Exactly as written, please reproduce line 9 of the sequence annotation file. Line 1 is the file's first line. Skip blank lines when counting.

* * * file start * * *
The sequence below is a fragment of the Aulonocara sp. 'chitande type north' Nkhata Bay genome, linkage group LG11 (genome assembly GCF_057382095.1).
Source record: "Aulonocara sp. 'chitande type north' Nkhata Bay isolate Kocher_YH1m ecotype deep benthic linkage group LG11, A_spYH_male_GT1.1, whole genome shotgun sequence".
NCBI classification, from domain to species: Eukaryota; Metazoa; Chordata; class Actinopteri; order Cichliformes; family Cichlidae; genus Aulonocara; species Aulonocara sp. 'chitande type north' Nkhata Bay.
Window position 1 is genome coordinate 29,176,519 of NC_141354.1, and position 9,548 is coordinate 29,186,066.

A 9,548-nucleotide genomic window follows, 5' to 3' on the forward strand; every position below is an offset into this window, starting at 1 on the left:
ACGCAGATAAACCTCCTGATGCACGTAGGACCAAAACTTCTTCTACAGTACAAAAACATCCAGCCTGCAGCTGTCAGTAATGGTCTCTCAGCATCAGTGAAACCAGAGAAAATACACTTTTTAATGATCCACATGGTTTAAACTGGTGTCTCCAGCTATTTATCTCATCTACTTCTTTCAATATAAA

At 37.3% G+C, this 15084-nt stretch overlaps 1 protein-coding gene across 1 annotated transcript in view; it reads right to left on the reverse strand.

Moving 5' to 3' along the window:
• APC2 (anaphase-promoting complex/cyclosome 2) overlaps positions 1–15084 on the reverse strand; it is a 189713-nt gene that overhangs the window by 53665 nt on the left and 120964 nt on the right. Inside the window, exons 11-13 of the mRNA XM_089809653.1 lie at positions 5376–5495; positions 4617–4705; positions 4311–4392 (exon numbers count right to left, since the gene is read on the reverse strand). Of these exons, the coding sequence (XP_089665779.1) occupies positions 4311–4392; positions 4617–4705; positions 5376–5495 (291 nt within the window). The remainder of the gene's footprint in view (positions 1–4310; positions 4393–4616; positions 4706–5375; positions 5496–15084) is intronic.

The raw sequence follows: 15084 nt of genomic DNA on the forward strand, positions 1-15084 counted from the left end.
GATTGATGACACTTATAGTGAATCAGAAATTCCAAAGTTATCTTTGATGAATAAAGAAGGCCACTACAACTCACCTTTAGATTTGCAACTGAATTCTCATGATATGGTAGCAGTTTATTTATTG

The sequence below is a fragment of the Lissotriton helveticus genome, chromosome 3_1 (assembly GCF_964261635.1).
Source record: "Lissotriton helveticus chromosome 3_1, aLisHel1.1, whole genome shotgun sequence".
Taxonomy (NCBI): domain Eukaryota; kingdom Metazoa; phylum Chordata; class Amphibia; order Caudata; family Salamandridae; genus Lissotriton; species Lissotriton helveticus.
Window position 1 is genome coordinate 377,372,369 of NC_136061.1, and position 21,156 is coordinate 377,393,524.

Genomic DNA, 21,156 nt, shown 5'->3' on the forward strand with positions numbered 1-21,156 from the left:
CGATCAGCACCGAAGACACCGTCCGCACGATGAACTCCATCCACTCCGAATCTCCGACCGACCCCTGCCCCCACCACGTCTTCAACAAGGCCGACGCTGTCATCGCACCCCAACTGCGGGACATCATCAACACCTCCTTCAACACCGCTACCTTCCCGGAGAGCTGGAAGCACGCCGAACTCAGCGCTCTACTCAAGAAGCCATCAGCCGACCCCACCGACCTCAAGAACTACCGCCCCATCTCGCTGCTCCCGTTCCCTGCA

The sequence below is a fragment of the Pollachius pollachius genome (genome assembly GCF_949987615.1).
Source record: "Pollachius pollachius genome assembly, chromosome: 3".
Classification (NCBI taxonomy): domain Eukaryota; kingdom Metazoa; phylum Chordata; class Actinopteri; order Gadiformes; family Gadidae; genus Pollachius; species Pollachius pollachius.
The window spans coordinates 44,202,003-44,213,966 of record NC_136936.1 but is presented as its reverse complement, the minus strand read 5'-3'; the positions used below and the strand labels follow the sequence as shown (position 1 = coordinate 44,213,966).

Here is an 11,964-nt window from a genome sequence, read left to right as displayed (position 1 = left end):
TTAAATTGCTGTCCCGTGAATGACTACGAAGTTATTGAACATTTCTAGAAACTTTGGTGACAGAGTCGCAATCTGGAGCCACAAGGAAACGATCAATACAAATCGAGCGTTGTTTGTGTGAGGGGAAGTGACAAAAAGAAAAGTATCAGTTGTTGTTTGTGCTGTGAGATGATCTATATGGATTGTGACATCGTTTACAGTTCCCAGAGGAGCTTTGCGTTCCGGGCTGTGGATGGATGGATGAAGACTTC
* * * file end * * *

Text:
• APC2 (anaphase-promoting complex/cyclosome 2) overlaps positions 1–15084 on the reverse strand; it is a 189713-nt gene that overhangs the window by 53665 nt on the left and 120964 nt on the right. Inside the window, exons 11-13 of the mRNA XM_089809653.1 lie at positions 5376–5495; positions 4617–4705; positions 4311–4392 (exon numbers count right to left, since the gene is read on the reverse strand). Of these exons, the coding sequence (XP_089665779.1) occupies positions 4311–4392; positions 4617–4705; positions 5376–5495 (291 nt within the window). The remainder of the gene's footprint in view (positions 1–4310; positions 4393–4616; positions 4706–5375; positions 5496–15084) is intronic.